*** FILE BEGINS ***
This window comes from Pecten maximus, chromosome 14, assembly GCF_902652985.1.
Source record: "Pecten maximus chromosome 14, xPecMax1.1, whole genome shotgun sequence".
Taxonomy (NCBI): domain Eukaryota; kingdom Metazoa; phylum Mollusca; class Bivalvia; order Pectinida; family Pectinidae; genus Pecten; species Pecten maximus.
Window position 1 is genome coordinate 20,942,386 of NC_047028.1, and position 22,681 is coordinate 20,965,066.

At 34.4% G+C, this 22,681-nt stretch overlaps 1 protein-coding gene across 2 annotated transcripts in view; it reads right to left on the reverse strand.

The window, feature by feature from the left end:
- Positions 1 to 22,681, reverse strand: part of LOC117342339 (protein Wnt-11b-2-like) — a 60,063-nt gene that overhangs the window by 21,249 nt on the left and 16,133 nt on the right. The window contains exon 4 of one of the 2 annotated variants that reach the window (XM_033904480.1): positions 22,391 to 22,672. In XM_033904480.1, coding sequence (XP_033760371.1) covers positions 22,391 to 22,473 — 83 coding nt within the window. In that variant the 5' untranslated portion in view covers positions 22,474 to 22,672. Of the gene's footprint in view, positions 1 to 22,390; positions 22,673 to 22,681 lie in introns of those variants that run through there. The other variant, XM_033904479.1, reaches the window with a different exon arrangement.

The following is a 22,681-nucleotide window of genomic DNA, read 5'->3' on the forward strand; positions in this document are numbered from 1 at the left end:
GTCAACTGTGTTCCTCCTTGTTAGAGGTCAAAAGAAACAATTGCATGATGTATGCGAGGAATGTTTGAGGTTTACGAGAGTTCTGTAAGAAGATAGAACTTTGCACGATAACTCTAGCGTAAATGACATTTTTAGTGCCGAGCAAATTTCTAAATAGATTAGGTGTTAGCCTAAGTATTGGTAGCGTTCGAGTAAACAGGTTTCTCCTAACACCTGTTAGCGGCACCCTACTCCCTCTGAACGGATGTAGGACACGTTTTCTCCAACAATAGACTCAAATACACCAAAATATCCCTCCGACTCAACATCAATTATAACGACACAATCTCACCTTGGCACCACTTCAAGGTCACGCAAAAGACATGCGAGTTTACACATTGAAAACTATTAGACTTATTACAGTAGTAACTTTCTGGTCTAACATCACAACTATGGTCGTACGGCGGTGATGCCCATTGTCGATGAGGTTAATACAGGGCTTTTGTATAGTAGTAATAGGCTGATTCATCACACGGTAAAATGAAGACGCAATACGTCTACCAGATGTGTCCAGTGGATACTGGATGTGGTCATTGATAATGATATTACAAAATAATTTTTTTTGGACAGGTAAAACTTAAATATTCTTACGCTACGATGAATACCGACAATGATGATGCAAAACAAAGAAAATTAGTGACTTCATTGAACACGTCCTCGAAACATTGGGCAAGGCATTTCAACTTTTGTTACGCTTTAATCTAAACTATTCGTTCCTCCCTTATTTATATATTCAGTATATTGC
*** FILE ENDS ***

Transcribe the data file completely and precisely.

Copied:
This window comes from Pecten maximus, chromosome 14, assembly GCF_902652985.1.
Source record: "Pecten maximus chromosome 14, xPecMax1.1, whole genome shotgun sequence".
Taxonomy (NCBI): domain Eukaryota; kingdom Metazoa; phylum Mollusca; class Bivalvia; order Pectinida; family Pectinidae; genus Pecten; species Pecten maximus.
Window position 1 is genome coordinate 20,942,386 of NC_047028.1, and position 22,681 is coordinate 20,965,066.

At 34.4% G+C, this 22,681-nt stretch overlaps 1 protein-coding gene across 2 annotated transcripts in view; it reads right to left on the reverse strand.

The window, feature by feature from the left end:
- Positions 1 to 22,681, reverse strand: part of LOC117342339 (protein Wnt-11b-2-like) — a 60,063-nt gene that overhangs the window by 21,249 nt on the left and 16,133 nt on the right. The window contains exon 4 of one of the 2 annotated variants that reach the window (XM_033904480.1): positions 22,391 to 22,672. In XM_033904480.1, coding sequence (XP_033760371.1) covers positions 22,391 to 22,473 — 83 coding nt within the window. In that variant the 5' untranslated portion in view covers positions 22,474 to 22,672. Of the gene's footprint in view, positions 1 to 22,390; positions 22,673 to 22,681 lie in introns of those variants that run through there. The other variant, XM_033904479.1, reaches the window with a different exon arrangement.

The following is a 22,681-nucleotide window of genomic DNA, read 5'->3' on the forward strand; positions in this document are numbered from 1 at the left end:
GTCAACTGTGTTCCTCCTTGTTAGAGGTCAAAAGAAACAATTGCATGATGTATGCGAGGAATGTTTGAGGTTTACGAGAGTTCTGTAAGAAGATAGAACTTTGCACGATAACTCTAGCGTAAATGACATTTTTAGTGCCGAGCAAATTTCTAAATAGATTAGGTGTTAGCCTAAGTATTGGTAGCGTTCGAGTAAACAGGTTTCTCCTAACACCTGTTAGCGGCACCCTACTCCCTCTGAACGGATGTAGGACACGTTTTCTCCAACAATAGACTCAAATACACCAAAATATCCCTCCGACTCAACATCAATTATAACGACACAATCTCACCTTGGCACCACTTCAAGGTCACGCAAAAGACATGCGAGTTTACACATTGAAAACTATTAGACTTATTACAGTAGTAACTTTCTGGTCTAACATCACAACTATGGTCGTACGGCGGTGATGCCCATTGTCGATGAGGTTAATACAGGGCTTTTGTATAGTAGTAATAGGCTGATTCATCACACGGTAAAATGAAGACGCAATACGTCTACCAGATGTGTCCAGTGGATACTGGATGTGGTCATTGATAATGATATTACAAAATAATTTTTTTTGGACAGGTAAAACTTAAATATTCTTACGCTACGATGAATACCGACAATGATGATGCAAAACAAAGAAAATTAGTGACTTCATTGAACACGTCCTCGAAACATTGGGCAAGGCATTTCAACTTTTGTTACGCTTTAATCTAAACTATTCGTTCCTCCCTTATTTATATATTCAGTATATTGC